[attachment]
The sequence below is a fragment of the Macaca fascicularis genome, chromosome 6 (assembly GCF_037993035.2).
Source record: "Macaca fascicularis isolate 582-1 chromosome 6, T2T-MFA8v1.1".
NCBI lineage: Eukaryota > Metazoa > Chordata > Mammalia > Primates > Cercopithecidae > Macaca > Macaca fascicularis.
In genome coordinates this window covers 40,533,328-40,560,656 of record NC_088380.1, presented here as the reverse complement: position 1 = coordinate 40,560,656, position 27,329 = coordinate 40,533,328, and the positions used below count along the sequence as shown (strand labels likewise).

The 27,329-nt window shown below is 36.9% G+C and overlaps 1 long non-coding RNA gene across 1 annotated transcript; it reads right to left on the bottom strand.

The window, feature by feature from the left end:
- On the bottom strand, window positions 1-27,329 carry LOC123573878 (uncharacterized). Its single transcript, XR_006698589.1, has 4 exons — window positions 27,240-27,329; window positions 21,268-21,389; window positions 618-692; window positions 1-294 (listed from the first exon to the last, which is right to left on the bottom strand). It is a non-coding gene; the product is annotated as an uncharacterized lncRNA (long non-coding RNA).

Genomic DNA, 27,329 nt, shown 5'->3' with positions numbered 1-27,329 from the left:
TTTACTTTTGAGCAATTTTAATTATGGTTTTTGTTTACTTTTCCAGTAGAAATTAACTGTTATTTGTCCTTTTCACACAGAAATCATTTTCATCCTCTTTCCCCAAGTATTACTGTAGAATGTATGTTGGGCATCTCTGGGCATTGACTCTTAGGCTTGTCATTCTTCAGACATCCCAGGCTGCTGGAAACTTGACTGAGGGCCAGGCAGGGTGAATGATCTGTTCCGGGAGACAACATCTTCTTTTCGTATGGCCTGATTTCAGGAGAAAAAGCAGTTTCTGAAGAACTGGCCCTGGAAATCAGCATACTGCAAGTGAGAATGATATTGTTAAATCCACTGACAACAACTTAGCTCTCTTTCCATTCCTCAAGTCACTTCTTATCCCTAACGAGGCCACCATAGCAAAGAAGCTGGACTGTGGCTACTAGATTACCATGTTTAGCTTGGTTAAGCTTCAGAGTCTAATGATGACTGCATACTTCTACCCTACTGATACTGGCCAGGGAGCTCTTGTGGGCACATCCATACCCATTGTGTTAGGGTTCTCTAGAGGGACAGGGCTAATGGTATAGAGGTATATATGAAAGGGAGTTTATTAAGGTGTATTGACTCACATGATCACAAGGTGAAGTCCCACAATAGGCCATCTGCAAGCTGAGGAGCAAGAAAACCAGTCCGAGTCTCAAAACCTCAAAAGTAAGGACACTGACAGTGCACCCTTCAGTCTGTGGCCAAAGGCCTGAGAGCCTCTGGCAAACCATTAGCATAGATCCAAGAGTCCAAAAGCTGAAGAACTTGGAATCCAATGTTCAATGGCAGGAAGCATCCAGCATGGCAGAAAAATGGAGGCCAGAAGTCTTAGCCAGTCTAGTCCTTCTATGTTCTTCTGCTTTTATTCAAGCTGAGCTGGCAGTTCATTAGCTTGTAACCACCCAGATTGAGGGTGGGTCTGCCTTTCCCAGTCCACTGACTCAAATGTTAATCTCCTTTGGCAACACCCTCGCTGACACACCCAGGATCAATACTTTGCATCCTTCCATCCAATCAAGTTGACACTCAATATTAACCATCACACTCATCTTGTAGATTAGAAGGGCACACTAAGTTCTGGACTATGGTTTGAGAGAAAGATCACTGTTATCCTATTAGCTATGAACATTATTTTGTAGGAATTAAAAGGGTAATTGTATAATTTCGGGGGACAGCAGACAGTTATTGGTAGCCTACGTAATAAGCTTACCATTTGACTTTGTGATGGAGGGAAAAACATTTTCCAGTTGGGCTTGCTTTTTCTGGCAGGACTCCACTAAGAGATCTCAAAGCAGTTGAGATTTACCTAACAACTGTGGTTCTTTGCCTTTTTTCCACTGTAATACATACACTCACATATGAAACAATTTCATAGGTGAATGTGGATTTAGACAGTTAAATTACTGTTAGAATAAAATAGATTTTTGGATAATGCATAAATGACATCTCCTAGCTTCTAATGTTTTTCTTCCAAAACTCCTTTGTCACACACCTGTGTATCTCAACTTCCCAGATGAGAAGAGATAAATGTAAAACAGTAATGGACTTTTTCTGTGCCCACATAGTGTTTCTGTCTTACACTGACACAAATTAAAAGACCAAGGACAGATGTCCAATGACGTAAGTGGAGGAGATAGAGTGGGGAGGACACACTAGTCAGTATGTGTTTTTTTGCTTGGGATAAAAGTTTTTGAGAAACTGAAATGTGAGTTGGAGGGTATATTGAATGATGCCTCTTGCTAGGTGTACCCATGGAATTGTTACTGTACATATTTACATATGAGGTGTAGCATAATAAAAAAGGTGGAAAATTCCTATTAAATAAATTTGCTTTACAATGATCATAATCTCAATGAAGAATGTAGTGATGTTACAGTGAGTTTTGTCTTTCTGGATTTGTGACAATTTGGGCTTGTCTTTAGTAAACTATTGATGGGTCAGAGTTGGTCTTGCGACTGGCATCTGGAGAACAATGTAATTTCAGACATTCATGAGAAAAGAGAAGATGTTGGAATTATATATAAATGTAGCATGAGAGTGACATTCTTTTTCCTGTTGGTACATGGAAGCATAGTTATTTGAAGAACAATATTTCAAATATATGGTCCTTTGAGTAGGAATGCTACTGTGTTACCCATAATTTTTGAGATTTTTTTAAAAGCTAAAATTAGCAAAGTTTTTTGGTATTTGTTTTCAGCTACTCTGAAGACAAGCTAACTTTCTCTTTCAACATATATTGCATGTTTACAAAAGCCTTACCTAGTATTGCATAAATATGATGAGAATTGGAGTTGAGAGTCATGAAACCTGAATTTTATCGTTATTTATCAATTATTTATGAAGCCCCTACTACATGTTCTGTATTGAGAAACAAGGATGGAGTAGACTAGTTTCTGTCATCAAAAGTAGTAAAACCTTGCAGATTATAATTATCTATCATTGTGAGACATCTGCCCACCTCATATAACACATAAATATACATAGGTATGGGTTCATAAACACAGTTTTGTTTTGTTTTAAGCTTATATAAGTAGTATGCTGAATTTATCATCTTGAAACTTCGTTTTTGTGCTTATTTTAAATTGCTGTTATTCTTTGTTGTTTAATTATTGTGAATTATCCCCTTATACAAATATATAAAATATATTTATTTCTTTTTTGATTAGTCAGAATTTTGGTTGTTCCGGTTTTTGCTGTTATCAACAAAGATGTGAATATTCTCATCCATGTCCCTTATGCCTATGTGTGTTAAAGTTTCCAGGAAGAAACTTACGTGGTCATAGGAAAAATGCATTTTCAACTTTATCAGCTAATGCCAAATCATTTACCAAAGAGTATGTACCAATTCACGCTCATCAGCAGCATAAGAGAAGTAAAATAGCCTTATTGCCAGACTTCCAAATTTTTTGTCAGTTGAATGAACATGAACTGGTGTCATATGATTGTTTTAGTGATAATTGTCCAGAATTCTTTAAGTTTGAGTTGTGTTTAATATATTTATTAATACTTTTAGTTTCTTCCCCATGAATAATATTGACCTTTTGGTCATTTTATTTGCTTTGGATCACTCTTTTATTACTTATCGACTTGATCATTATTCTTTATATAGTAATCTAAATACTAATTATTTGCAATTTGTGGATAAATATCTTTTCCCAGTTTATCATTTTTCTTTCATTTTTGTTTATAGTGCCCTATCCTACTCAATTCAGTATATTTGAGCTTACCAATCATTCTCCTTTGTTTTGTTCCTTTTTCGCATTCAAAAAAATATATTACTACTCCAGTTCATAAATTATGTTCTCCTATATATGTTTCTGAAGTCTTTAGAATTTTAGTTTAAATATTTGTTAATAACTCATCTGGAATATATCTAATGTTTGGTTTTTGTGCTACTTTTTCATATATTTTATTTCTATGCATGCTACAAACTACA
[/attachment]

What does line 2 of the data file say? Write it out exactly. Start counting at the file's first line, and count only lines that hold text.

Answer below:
Source record: "Macaca fascicularis isolate 582-1 chromosome 6, T2T-MFA8v1.1".